Changes in smoking status affect women more than men: results of the Lung Health Study

01 Jun 2003
Respiratory conditions
  • Tobacco Dependence
Type of resource
Peer-reviewed article
Author(s)
Connett JE, Murray RP, Buist AS, Wise RA, Bailey WC, Lindgren PG, Owens GR, Lung Health Study Research Group.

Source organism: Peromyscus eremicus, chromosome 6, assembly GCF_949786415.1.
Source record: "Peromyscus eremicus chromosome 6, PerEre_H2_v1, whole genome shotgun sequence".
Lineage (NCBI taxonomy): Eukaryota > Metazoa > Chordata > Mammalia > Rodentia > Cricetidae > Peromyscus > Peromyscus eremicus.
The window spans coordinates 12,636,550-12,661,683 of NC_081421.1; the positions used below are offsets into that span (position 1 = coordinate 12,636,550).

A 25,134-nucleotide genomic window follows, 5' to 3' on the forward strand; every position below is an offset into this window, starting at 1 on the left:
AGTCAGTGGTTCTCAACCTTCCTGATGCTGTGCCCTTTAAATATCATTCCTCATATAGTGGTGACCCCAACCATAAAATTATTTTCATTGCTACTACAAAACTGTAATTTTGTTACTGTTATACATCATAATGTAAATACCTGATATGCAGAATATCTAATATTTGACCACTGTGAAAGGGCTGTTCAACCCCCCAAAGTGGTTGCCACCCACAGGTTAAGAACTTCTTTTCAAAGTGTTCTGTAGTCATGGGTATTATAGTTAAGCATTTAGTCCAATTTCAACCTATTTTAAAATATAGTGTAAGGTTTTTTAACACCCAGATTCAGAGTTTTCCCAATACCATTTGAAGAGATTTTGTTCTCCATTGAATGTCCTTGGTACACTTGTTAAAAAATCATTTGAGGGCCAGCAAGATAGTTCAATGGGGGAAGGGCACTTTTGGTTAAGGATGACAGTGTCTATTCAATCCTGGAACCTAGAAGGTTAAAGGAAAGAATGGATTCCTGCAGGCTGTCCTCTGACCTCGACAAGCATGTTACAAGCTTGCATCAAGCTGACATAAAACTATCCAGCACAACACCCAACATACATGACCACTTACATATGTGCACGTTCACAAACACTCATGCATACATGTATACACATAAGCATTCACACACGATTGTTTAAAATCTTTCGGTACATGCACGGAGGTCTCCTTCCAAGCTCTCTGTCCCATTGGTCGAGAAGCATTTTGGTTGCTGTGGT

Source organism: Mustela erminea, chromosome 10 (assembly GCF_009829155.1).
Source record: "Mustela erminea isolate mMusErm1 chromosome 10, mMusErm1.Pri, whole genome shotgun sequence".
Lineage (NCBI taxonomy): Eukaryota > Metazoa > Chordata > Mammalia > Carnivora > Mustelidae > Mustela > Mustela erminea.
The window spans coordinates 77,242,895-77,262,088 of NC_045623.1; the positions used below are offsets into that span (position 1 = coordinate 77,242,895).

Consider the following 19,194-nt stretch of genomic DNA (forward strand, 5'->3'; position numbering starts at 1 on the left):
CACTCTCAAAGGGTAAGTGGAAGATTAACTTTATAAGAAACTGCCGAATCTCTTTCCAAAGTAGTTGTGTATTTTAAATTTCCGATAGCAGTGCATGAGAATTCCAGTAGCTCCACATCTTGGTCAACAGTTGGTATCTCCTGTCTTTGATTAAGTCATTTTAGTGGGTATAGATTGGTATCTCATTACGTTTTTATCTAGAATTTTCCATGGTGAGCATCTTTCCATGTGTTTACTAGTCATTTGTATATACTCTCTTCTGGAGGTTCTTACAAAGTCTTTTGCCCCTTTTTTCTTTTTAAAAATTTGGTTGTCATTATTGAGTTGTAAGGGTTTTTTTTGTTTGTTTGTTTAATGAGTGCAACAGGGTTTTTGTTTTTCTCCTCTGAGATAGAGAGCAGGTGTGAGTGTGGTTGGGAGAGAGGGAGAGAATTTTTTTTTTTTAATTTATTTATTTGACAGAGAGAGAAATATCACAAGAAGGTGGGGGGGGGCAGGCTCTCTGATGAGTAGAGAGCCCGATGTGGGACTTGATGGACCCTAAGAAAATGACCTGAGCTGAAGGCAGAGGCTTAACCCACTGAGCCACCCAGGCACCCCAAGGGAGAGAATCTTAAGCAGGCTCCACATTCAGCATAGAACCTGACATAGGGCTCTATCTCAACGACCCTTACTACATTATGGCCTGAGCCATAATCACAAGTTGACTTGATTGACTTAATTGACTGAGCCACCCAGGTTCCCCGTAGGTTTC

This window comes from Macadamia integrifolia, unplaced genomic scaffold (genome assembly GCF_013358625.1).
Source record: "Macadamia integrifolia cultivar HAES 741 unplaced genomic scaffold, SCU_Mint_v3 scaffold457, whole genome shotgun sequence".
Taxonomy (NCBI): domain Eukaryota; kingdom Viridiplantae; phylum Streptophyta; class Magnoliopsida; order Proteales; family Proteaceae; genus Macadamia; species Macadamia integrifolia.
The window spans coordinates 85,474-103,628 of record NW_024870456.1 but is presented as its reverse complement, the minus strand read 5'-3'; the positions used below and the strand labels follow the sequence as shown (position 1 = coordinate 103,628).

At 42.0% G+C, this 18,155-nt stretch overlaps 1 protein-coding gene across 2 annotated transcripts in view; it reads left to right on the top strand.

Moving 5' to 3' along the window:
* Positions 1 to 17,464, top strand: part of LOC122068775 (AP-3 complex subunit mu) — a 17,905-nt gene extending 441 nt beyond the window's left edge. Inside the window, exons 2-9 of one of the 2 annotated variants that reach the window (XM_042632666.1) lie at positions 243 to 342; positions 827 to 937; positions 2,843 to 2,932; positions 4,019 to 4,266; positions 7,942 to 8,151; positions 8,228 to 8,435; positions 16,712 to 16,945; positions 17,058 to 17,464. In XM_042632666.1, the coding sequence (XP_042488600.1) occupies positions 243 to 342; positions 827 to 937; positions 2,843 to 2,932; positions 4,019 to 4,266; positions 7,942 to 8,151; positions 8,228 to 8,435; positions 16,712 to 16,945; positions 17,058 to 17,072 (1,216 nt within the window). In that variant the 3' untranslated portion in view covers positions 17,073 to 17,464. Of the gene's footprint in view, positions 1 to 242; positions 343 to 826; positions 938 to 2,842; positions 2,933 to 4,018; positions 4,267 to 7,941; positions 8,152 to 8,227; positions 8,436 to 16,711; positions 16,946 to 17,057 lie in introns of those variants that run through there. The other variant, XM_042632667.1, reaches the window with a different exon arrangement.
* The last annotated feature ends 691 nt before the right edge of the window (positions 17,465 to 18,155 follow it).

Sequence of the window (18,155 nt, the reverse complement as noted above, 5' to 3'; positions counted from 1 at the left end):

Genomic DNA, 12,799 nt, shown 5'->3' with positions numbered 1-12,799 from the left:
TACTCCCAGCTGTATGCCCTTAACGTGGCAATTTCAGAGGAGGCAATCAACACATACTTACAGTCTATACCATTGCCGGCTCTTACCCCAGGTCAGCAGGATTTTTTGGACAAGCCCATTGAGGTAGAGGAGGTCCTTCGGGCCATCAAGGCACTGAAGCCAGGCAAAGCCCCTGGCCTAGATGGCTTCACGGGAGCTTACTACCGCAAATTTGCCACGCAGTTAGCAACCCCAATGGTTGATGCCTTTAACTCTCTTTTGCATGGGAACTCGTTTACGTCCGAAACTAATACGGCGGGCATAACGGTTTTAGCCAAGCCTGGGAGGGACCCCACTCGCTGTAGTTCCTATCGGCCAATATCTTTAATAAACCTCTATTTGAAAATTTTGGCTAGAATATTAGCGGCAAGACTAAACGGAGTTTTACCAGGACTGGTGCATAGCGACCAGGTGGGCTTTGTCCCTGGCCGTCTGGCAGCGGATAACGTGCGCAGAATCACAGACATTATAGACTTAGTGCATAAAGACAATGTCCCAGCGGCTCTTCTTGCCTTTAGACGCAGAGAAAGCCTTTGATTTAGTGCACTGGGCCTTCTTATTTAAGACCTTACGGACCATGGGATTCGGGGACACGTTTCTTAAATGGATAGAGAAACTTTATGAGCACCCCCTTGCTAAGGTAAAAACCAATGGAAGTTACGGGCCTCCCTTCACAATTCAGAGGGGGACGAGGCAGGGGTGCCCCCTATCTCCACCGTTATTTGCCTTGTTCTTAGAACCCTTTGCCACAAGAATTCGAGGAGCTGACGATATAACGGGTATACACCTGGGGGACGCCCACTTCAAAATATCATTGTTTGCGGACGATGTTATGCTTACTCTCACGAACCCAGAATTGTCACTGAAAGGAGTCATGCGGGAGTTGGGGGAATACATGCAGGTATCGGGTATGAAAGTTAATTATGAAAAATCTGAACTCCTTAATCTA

Lung Health Study participants were smokers aged 35-60 years with mild lung function impairment who participated in a 5-year, 10-center (nine in the United States, one in Canada) clinical trial in 1986-1994. The authors compared the relation of randomized treatment assignments and of smoking history during the study with changes in lung function between men and women. Spirometry was performed annually, and 3,348 men and 1,998 women attended the follow-up clinic visit that included spirometry at year 5. This paper reports on an analysis of changes in lung function by gender, treatment group, and three smoking history categories: sustained quitters, intermittent quitters, and continuing smokers. Among participants who quit smoking in the first year, mean forced expiratory volume in 1 second (FEV(1)) expressed as a percentage of the predicted value of FEV(1 )given the person's age, height, gender, and race (FEV(1)%) increased more in women (3.7% of predicted) than in men (1.6% of predicted) (p < 0.001). Across the 5-year follow-up period, among sustained quitters, women gained more in FEV(1)% of predicted than did men. Methacholine reactivity was more strongly related to rates of decline in women than in men (p < 0.001). Therefore, among persons at risk for chronic obstructive pulmonary disease, smoking cessation has an even clearer advantage for women than it does for men.